I have never had a temp job where my hourly rate was anywhere near that of a salaried employee.
Who exactly do they think they kidding when they say this will be bad because people will use fewer temps? The work will still need doing so they'll have to employ a permanent staff member instead.
Where will they find these staff members? How about all the temps who have been living on a pittance all these years because these bastards would rather treat us as cheap disposable commodities than pay us for the work we do. I don't see that as a *bad* thing.
Let's be straight here, "flexibility" means "zero job security". It's just a diplomatic way of saying, "We want to be able to dump people at five minutes notice while demanding complete loyalty to ourselves."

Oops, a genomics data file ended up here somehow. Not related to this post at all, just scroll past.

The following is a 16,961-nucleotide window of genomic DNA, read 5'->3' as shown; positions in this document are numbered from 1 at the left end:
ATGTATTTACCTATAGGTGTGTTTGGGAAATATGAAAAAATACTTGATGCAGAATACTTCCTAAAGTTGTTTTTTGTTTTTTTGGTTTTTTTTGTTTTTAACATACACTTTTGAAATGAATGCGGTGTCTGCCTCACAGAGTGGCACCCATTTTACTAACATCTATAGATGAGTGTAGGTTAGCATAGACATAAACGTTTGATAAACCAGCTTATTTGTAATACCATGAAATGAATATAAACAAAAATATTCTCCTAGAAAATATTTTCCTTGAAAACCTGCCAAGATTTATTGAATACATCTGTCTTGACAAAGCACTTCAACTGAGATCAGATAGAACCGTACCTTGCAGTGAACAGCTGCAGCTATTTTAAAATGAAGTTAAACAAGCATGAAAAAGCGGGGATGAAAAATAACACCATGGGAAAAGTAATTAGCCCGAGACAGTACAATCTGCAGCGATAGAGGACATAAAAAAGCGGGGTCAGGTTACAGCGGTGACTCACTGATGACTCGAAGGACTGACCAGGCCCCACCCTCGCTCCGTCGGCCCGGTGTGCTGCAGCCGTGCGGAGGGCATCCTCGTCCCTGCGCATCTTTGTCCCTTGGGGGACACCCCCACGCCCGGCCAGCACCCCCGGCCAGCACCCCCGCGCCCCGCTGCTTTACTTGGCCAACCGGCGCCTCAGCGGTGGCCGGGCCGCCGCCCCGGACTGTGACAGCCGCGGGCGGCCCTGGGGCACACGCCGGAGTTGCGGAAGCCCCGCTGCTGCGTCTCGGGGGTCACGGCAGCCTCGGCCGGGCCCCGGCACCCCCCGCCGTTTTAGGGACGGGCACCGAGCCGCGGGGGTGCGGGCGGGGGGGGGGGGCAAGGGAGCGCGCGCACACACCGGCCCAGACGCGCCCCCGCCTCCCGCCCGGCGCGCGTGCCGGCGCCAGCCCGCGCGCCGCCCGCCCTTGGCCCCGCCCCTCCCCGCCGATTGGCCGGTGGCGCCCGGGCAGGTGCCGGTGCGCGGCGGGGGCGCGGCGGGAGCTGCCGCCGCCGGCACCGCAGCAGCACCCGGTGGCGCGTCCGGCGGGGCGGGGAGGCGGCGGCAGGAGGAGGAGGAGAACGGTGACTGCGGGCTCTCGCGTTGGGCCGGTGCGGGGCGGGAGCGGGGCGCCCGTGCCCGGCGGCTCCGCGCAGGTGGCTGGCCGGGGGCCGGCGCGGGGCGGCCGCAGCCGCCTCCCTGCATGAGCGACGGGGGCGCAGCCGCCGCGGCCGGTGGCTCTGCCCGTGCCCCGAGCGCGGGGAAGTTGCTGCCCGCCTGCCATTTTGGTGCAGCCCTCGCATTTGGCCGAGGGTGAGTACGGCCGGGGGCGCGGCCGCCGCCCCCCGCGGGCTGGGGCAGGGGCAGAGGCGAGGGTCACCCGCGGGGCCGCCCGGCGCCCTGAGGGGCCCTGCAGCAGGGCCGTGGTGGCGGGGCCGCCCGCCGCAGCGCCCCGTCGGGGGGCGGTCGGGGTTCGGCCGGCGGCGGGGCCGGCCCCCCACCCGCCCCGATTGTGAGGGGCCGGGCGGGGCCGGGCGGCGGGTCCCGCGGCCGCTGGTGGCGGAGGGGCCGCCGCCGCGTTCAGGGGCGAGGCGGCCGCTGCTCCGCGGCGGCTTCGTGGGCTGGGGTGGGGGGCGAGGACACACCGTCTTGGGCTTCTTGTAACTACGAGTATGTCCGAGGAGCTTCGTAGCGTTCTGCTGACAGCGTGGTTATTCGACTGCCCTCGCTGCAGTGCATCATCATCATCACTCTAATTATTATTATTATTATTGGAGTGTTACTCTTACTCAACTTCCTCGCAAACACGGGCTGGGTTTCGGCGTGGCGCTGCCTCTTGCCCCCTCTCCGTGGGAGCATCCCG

on the other side, I've never had a temp job where my hourly rate was anywhere as low as a salaried person. I tend to find that my hourly rate is 2-3 times more than my fully employed colleagues.
I think you'll find that most agencies charge 25-30% of the net client rate. It's all very well to say ditch the agencies, but without them it just makes it much harder to find contracts.
As a contractor, agencies are my life blood. They do my marketing, keep me informed on potential clients, handle pretty much all of the legal stuff that I would cost me a fortune in time and money to sort out any other way.
This 12 week rule is as welcome as a whole in the head to me. I choose to be different. I choose not to have the same rights as a normal employee.
Let's hope that this one also has an opt out option as I sure as hell WILL be ticking it.